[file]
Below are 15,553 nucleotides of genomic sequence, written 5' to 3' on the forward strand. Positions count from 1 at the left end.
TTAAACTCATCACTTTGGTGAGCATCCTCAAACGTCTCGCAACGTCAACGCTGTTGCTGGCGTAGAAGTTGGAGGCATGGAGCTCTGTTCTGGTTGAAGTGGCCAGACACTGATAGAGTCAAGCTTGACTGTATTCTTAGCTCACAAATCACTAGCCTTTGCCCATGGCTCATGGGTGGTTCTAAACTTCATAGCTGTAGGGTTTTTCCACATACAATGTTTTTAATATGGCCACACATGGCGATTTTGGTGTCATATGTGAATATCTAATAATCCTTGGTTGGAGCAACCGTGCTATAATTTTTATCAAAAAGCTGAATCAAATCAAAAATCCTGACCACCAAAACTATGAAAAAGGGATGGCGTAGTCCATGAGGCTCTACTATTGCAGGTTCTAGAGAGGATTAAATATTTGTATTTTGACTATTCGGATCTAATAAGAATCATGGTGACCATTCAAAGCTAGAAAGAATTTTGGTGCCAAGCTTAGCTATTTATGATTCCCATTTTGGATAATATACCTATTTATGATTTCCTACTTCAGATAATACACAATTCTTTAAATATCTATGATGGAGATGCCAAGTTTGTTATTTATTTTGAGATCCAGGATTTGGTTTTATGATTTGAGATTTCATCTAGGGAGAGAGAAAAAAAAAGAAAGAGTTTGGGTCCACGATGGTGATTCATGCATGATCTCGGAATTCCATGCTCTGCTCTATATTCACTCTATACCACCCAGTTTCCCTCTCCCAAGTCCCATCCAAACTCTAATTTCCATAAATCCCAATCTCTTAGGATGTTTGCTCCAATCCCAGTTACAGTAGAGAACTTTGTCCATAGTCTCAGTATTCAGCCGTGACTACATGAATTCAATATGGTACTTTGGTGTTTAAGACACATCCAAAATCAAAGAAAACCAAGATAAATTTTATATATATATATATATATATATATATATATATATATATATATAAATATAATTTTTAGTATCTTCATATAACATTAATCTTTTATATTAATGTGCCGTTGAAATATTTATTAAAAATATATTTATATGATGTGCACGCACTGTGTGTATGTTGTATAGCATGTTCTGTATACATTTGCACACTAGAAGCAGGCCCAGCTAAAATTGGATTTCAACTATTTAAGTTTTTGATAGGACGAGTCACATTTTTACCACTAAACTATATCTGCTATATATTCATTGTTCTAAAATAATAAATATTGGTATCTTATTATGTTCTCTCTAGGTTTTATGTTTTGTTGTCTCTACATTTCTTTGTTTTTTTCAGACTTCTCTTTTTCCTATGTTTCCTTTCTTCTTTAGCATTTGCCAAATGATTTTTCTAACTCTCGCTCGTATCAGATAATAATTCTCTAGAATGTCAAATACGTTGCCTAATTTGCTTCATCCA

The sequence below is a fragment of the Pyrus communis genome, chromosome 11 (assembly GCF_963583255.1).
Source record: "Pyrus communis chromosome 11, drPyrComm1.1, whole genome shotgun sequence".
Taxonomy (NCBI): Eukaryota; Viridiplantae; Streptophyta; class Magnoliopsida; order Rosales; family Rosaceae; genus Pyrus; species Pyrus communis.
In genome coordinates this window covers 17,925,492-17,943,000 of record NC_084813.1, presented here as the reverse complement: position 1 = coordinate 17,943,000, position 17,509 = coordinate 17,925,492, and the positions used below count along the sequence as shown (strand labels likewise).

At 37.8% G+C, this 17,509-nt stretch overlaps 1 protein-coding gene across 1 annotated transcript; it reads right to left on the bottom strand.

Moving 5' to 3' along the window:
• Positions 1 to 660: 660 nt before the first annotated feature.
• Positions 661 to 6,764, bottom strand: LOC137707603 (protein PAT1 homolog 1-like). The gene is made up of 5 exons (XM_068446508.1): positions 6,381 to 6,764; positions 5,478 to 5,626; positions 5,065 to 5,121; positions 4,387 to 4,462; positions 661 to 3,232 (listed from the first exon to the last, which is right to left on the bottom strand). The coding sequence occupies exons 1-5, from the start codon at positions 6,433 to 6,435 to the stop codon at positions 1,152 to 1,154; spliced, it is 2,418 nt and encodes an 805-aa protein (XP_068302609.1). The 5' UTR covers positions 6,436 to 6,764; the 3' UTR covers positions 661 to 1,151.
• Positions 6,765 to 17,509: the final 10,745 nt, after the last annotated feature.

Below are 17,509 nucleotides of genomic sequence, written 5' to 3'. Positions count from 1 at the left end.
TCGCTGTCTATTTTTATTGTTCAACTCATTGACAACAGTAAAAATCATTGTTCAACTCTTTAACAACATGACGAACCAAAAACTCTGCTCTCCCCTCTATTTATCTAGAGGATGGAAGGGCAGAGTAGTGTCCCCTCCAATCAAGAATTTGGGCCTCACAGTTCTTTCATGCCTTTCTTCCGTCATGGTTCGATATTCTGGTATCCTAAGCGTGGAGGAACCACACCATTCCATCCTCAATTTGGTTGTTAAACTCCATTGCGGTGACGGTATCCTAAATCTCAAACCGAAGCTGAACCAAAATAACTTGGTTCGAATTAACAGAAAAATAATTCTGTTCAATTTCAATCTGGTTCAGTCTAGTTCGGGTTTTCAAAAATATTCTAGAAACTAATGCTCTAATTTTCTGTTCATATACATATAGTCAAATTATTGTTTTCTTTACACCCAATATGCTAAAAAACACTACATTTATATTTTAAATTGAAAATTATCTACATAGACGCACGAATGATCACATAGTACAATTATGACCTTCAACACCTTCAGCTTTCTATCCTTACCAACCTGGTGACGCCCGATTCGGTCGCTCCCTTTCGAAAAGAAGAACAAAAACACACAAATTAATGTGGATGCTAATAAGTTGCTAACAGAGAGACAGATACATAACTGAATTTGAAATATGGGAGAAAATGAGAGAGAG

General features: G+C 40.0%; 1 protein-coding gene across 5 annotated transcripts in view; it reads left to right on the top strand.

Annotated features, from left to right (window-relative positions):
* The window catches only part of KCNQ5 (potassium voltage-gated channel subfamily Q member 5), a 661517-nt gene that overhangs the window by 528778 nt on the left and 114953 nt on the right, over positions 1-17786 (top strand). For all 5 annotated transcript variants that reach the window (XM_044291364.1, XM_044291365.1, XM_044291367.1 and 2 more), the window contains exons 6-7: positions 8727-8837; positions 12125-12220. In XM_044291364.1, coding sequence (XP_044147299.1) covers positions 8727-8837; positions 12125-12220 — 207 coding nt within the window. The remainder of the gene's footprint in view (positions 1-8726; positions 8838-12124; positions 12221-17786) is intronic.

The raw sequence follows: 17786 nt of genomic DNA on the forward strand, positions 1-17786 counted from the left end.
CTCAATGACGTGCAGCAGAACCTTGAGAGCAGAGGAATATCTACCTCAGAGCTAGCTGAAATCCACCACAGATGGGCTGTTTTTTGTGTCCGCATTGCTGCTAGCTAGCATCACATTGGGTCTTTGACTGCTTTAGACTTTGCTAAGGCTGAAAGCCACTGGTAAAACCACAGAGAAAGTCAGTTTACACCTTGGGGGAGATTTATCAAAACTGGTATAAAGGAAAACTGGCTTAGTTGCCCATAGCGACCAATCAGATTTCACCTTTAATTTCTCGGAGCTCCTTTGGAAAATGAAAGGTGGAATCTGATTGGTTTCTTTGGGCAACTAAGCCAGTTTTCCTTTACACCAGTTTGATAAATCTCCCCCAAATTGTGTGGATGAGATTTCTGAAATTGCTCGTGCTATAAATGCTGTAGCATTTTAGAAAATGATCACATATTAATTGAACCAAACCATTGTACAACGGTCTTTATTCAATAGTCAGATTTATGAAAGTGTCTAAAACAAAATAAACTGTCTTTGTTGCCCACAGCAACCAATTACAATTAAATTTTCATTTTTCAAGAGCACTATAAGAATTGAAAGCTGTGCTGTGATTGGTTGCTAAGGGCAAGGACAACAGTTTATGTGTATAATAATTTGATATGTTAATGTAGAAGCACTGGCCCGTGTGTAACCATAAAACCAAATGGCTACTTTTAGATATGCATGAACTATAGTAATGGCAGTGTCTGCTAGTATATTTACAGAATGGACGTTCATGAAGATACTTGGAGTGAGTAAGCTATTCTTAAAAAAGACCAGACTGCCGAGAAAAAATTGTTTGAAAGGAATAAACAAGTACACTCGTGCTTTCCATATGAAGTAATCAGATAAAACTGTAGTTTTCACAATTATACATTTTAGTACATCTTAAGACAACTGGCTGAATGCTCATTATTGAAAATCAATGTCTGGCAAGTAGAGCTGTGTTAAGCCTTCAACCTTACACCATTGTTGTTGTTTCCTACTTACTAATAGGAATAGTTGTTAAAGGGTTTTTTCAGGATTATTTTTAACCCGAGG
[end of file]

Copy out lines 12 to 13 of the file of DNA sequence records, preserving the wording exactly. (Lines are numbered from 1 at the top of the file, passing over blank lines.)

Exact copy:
Below are 17,509 nucleotides of genomic sequence, written 5' to 3'. Positions count from 1 at the left end.
TCGCTGTCTATTTTTATTGTTCAACTCATTGACAACAGTAAAAATCATTGTTCAACTCTTTAACAACATGACGAACCAAAAACTCTGCTCTCCCCTCTATTTATCTAGAGGATGGAAGGGCAGAGTAGTGTCCCCTCCAATCAAGAATTTGGGCCTCACAGTTCTTTCATGCCTTTCTTCCGTCATGGTTCGATATTCTGGTATCCTAAGCGTGGAGGAACCACACCATTCCATCCTCAATTTGGTTGTTAAACTCCATTGCGGTGACGGTATCCTAAATCTCAAACCGAAGCTGAACCAAAATAACTTGGTTCGAATTAACAGAAAAATAATTCTGTTCAATTTCAATCTGGTTCAGTCTAGTTCGGGTTTTCAAAAATATTCTAGAAACTAATGCTCTAATTTTCTGTTCATATACATATAGTCAAATTATTGTTTTCTTTACACCCAATATGCTAAAAAACACTACATTTATATTTTAAATTGAAAATTATCTACATAGACGCACGAATGATCACATAGTACAATTATGACCTTCAACACCTTCAGCTTTCTATCCTTACCAACCTGGTGACGCCCGATTCGGTCGCTCCCTTTCGAAAAGAAGAACAAAAACACACAAATTAATGTGGATGCTAATAAGTTGCTAACAGAGAGACAGATACATAACTGAATTTGAAATATGGGAGAAAATGAGAGAGAG